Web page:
A RARE Sumatran rhinoceros that touched the hearts of many Malaysians was euthanised on Sunday to end its suffering from skin cancer.
The 25-year-old female rhinoceros named Puntung, one of three surviving Sumatran rhinos on the brink of extinction in the Southeast Asian country, has been put to sleep at Tabin Wildlife Reserve in Sabah, Malaysia.
According to The Star, Puntung was having difficulty in breathing and was bleeding through her nostrils, forcing her keepers to euthanise her on Sunday, 10 days ahead of the planned date to end her suffering.
Today is one of the saddest days we've ever faced. As of this morning, Puntung’s suffering has come to an end.
— ZoologiMY (@ZoologiMY) June 4, 2017
Keepers said the rhino had been asleep for most of the past week at the forest paddock while under round-the-clock surveillance.
Sabah Wildlife Department director Augustine Tuuga was quoted as saying the large carcinoma, or skin cancer, on the left side of Puntung’s face had grown rapidly in size, a clear indication the rhino was in “significant difficulty.”
“In our consultations with the rhino reproduction advisers at the Leibniz Institute for Zoo and Wildlife Research in Berlin, and others, the decision was taken to end her growing discomfort,” Tuuga said.
In April, veterinarians removed a life-threatening abscess from Puntung’s upper jaw. The rhino showed signs of improvement, but later contracted skin cancer that spread rapidly in the following months.
Tuuga said Indonesian rhino reproductive specialist Prof Arief Boediono flew in from Jakarta in a bid to recover any egg cells that might be present in Puntung’s ovaries, according to The Star.
“If any can be retrieved and are matured, frozen sperm from male rhino Tam will be thawed for fertilisation,” Tuuga said.
Rest in peace dear Puntung :(
— Aiman Arman (@MistaAimanVevo) June 4, 2017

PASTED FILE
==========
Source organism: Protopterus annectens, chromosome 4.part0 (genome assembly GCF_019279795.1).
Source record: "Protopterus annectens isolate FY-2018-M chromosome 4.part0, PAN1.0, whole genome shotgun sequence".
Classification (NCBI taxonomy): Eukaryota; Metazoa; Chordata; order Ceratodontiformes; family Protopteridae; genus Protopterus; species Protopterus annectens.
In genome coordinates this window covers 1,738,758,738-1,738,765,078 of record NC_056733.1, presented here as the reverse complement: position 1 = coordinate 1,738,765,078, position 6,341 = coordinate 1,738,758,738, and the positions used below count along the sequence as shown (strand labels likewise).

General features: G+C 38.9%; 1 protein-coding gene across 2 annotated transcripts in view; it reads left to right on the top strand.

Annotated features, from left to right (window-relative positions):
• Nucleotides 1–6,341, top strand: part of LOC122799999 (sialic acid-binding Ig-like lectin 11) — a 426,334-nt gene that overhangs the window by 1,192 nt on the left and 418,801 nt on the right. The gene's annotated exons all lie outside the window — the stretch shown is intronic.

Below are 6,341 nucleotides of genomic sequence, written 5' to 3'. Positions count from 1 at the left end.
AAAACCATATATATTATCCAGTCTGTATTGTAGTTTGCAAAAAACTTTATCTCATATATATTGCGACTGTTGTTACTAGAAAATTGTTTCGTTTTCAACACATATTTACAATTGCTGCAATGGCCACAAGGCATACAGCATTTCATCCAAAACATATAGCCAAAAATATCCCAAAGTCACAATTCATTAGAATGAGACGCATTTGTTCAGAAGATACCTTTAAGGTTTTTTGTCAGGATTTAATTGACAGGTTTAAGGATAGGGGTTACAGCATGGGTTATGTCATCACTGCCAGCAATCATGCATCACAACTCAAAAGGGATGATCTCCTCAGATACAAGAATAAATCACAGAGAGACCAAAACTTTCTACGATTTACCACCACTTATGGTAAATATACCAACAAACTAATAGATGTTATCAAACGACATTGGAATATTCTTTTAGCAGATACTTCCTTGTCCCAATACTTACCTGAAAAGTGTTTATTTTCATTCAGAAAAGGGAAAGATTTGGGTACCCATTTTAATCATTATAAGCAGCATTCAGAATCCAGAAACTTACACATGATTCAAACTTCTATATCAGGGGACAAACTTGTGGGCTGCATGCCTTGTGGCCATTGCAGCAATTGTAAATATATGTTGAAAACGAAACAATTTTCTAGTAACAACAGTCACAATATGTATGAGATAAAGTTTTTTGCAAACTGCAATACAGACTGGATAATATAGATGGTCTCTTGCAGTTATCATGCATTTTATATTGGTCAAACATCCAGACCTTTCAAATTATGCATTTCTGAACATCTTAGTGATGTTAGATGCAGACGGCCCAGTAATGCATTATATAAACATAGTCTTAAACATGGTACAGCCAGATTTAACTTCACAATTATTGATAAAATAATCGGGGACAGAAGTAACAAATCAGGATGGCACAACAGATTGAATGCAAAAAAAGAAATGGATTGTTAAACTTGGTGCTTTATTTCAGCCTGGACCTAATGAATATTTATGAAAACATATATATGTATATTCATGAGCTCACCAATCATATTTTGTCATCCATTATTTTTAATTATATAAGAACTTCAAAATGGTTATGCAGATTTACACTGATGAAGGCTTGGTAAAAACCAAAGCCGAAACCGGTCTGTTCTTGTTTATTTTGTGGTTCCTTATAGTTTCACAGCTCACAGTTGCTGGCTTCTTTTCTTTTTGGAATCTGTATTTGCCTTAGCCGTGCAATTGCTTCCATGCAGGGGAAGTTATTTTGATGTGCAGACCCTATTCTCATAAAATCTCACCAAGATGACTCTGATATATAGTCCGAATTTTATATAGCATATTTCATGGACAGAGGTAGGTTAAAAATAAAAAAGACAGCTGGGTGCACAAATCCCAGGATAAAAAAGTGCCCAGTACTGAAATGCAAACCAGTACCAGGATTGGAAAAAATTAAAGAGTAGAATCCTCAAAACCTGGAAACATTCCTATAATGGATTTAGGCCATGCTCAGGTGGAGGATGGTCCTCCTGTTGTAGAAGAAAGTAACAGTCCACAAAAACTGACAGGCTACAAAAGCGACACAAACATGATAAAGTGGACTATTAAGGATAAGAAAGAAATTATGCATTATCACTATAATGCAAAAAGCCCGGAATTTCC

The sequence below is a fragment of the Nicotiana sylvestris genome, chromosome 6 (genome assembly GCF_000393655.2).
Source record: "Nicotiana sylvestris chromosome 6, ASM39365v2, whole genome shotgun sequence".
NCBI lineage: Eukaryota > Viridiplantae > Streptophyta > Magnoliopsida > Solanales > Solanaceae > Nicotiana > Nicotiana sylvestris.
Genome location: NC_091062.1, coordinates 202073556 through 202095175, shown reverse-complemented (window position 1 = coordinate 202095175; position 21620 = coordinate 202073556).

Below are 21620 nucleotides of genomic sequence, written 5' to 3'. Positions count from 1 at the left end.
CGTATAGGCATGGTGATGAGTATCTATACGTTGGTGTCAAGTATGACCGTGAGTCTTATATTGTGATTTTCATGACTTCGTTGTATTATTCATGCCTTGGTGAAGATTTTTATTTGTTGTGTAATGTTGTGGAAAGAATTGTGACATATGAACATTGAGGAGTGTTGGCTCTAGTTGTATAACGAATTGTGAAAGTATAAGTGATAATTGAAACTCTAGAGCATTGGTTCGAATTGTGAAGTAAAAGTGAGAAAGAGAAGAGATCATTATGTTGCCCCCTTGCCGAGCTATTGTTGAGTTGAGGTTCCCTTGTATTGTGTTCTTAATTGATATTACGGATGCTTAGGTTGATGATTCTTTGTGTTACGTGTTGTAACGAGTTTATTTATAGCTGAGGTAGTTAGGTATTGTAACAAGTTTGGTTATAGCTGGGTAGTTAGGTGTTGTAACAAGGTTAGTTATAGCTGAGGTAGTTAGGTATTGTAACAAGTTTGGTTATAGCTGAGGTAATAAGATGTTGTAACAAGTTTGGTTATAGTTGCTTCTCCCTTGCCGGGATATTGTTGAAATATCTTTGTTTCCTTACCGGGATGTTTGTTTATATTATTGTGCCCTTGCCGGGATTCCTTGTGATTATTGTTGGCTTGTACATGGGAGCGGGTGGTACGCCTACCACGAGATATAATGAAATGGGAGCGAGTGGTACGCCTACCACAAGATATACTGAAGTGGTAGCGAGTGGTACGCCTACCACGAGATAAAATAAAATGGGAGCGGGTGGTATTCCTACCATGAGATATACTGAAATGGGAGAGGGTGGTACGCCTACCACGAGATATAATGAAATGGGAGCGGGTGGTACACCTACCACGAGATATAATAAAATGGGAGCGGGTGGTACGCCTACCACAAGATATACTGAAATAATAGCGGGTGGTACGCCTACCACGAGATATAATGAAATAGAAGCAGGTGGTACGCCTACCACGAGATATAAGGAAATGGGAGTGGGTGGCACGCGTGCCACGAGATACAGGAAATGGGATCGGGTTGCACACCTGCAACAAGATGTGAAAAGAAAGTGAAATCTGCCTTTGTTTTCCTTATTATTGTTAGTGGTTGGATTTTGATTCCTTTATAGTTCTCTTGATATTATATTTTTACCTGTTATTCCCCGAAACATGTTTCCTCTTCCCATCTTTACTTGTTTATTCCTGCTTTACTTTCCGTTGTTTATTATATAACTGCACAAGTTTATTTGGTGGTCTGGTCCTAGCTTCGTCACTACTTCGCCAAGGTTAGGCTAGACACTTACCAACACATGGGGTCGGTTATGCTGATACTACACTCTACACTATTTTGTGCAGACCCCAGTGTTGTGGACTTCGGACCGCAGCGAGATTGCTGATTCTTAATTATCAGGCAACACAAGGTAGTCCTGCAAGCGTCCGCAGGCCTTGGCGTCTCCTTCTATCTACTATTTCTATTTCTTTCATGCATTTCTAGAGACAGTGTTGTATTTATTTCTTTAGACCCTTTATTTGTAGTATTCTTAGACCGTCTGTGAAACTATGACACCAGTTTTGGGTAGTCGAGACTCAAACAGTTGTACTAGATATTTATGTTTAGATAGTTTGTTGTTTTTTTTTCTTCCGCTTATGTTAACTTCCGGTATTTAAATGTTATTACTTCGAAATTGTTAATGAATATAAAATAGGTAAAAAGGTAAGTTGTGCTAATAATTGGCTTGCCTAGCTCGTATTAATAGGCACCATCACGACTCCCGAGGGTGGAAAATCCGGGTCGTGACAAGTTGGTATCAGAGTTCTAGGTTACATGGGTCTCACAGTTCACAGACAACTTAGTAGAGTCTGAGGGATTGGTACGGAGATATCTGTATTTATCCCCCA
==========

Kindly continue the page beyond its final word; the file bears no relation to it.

Tuuga said it would take a few days to know the outcome of possible fertilisation.
Tissue samples of the rhino will be given to institutions throughout the country in order to preserve her genome.
The Sumatran Rhinoceros is considered an extinct species in the wild in Malaysia. Two other rhinos, a male and a female, remain at the wildlife reserve and are thought to be the only specimens left in the country.
Many wildlife groups see Puntung’s death as a wake-up call for conservation efforts. Borneo Rhino Alliance (BORA), a non-governmental organisation taking part in the conservation effort, had honoured the rhino for overcoming many odds.
“We’ll always remember her as a fighter. She survived a poacher’s attempt as a calf, when her foot was cut off. But she refused to give up and went on to survive in the forests,” the group said on Facebook.
“She then became pregnant in the wild, but tragically lost her baby. The complications of that pregnancy resulted in her having cysts in her uterus, but still she fought on… till the very end.”
The group said there were now only two Rhinos left in Malaysia and less than 100 in Indonesia.
According to Bora, Puntung’s passing is the third captive Sumatran rhino death in the past 3.5 years. In the same period, there has only been one birth in captivity.
With wild populations continuing to face risks, Bora said the number of deaths could dangerously continue to outpace the number of births.
“This is the great tragedy at our doorstep. One that we must fight. But we can’t do this alone.”